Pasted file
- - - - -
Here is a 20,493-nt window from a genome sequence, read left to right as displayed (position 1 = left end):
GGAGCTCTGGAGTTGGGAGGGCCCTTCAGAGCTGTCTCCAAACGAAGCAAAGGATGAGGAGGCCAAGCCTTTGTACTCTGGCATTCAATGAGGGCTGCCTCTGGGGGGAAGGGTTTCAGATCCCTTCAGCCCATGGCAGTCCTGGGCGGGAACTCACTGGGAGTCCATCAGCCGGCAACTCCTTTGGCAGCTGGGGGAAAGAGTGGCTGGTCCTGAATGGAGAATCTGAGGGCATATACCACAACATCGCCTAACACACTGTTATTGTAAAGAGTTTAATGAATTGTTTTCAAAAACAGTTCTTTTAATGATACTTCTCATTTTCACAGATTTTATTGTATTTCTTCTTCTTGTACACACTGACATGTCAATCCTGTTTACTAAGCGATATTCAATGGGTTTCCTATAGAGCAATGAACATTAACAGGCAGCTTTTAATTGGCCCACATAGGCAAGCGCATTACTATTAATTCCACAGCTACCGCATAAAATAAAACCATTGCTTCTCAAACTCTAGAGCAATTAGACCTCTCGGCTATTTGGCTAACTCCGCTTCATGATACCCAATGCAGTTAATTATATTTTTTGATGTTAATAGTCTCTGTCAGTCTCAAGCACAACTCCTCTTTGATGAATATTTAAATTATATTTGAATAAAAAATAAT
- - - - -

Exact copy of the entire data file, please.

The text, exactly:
Here is a 20,493-nt window from a genome sequence, read left to right as displayed (position 1 = left end):
GGAGCTCTGGAGTTGGGAGGGCCCTTCAGAGCTGTCTCCAAACGAAGCAAAGGATGAGGAGGCCAAGCCTTTGTACTCTGGCATTCAATGAGGGCTGCCTCTGGGGGGAAGGGTTTCAGATCCCTTCAGCCCATGGCAGTCCTGGGCGGGAACTCACTGGGAGTCCATCAGCCGGCAACTCCTTTGGCAGCTGGGGGAAAGAGTGGCTGGTCCTGAATGGAGAATCTGAGGGCATATACCACAACATCGCCTAACACACTGTTATTGTAAAGAGTTTAATGAATTGTTTTCAAAAACAGTTCTTTTAATGATACTTCTCATTTTCACAGATTTTATTGTATTTCTTCTTCTTGTACACACTGACATGTCAATCCTGTTTACTAAGCGATATTCAATGGGTTTCCTATAGAGCAATGAACATTAACAGGCAGCTTTTAATTGGCCCACATAGGCAAGCGCATTACTATTAATTCCACAGCTACCGCATAAAATAAAACCATTGCTTCTCAAACTCTAGAGCAATTAGACCTCTCGGCTATTTGGCTAACTCCGCTTCATGATACCCAATGCAGTTAATTATATTTTTTGATGTTAATAGTCTCTGTCAGTCTCAAGCACAACTCCTCTTTGATGAATATTTAAATTATATTTGAATAAAAAATAAT